Common Trail Building Mistakes

    • Not Engaging with Key Stakeholders
      Trails and trail networks largely exist on public lands and unceded territories in Canada, with a much smaller subset on private land. For long term sustainability, gaining consent from stakeholders ensures that access is protected. This can be an uncomfortable proposition, as simply disclosing the existence of an unsanctioned trail or network of trails could result in their closure.
    • Building without Context
      All trail networks are subject to a variety of social, managerial, and environmental conditions. This local context informs key factors that can mean the same trail in one area can be sustainable while in another area not sustainable. Before undertaking a new project – particularly a trail that might push the limits of durability to enhance user experience – ensure that the additional maintenance is factored in.
    • Guessing the Grade
      Trail grade related issues are one of the dominant causes of trail degradation, either from user mechanics or environmental factors. While purposeful sections of higher grade have their place in the balance between user and environment, more often than not these issues crop up in areas where there isn’t a clear purpose for a higher trail grade. An inclinometer or similar tool can ensure that trails are aligned to best fit the intended user types and abilities; mellow for the green and blues, and steeper for advanced trails. Bonus: careful planning of durable trails with low average grade where necessary mean less overall maintenance work, opening up more opportunities for advanced, technically challenging lines that may require more work. Think of it like Min-Maxing a trail network.
    • Forgetting the speed
      One of the hardest aspects of trail work is the gap between imagining a new line and predicting how it will feel to ride. Underestimating trail speed is easy to do, especially when assessing a trail by foot. When building a reroute, plan to match the flow of the existing trail, paying attention to the transitions on and off of the new section. Bringing a bike along, of course, is also a great way to test out the alignment and make any tweaks as needed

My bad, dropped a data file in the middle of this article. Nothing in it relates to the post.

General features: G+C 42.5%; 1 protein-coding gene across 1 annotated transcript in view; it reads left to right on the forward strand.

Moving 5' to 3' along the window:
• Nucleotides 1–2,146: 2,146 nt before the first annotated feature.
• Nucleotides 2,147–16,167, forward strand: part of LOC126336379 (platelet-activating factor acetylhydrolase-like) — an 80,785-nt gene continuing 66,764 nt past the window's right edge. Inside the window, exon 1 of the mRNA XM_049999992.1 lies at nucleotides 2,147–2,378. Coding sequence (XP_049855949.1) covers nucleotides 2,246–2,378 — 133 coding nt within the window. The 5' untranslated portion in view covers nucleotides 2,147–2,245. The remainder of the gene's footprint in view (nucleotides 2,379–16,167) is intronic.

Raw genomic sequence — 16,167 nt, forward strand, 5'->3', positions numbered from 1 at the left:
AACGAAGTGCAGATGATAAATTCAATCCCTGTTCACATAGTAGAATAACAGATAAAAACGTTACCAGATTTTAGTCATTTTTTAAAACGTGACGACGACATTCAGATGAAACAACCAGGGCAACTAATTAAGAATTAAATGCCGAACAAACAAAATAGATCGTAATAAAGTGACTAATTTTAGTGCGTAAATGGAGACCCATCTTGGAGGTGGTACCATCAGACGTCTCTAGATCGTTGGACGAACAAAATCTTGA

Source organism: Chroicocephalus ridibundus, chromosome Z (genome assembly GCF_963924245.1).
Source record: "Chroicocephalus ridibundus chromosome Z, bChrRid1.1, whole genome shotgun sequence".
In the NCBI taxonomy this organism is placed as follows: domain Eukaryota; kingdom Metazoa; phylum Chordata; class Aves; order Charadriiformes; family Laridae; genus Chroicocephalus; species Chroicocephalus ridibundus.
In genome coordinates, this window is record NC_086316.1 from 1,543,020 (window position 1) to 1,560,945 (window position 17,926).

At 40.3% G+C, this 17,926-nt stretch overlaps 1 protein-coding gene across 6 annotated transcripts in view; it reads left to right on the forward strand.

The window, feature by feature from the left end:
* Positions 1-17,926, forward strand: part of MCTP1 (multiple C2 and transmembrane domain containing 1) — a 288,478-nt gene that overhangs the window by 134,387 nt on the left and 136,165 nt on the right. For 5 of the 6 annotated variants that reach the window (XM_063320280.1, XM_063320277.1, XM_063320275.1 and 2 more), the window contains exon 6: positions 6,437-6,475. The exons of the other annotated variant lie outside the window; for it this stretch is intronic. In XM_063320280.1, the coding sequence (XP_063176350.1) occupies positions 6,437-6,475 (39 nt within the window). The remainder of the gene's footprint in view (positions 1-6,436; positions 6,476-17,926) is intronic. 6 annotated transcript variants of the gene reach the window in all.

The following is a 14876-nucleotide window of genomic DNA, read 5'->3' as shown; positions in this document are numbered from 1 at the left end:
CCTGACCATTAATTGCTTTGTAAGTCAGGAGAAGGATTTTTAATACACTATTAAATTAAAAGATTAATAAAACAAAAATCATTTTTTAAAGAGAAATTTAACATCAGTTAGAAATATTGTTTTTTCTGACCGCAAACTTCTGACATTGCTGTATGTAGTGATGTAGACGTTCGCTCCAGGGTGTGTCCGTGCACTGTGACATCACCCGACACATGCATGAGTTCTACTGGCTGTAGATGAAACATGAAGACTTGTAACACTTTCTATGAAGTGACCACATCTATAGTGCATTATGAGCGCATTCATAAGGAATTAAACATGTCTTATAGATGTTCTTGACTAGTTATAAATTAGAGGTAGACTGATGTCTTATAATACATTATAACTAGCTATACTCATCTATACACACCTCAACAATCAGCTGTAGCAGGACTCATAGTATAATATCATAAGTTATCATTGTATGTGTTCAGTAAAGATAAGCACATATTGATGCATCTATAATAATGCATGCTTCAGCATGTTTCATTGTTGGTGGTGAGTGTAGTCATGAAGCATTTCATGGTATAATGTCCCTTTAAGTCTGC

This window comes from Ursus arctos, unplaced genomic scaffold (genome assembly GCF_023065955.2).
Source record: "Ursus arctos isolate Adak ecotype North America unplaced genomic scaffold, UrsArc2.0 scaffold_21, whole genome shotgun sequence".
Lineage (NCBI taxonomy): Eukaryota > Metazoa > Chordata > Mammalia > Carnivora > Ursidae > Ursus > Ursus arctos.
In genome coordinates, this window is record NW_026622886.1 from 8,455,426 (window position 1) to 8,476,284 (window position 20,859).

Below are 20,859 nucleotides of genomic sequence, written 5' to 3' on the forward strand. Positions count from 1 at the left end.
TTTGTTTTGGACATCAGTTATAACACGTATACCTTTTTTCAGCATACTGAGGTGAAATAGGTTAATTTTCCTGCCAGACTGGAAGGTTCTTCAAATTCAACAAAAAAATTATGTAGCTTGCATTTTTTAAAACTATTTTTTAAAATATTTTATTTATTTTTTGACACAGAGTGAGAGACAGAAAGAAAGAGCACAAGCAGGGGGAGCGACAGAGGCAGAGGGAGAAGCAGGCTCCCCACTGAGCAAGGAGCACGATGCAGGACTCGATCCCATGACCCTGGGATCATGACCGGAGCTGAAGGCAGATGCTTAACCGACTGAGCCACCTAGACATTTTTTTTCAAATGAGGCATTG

Context is important: Who are the users on a given trail, and how do they interact with one another? Answering this question can greatly increase user experience and mediate trail user impact issues.

    • Half Bench is Half way there
      Especially when working alone, the temptation to excavate a bit of soil and tamp it down on the lower side of the trail is too enticing to resist. This is sometimes accompanied by a supporting log on the lower side, parallel to the trail, that dirt is piled onto. This isn’t without its risks however: sloughing or uneven compaction can result in the trail disappearing or channeling water down the trail, resulting in additional erosion. Fully benching the tread has greater stability over time, and the greater width allows for the best ‘line’ to develop over time, which tends to result in a narrow overall width once established.
    • Building over organics
      From large logs buried deep in the soils of coastal western hemlock forests of the south coast of BC to the intensely thick root mats of prairie grasses, dealing with organic materials are a reality for trail building in Canada. Finding the careful balance between realistic amount of effort on one hand and a stable and predictable trail afterwards is important. Look to other local examples to determine how much organic excavation needs to take place, and match the effort involved with the trail and user types.
    • Task Completion
      Sometimes considered secondary to the main purpose of a trail, the finishing cleanup is an important part of user experience that is sometimes missed. Careful replanting of vegetation, proper broadcasting of excavated soils, and dressing the trail corridor with detritus makes a significant impact of visitor experience and can help to cultivate an impression of care and stewardship among the more conservation minded users of our trail systems.
    • Incomplete Closure
      Sometimes the best way to maintain a trail is to reroute it to a better location, resulting in a section of trail that needs to be closed. Reclaim eroded areas with check dams – natural obstacles like logs or rocks that divert the flow of water and soil – and reclaim all closed trails with transplanted native vegetation that conceals the old corridor.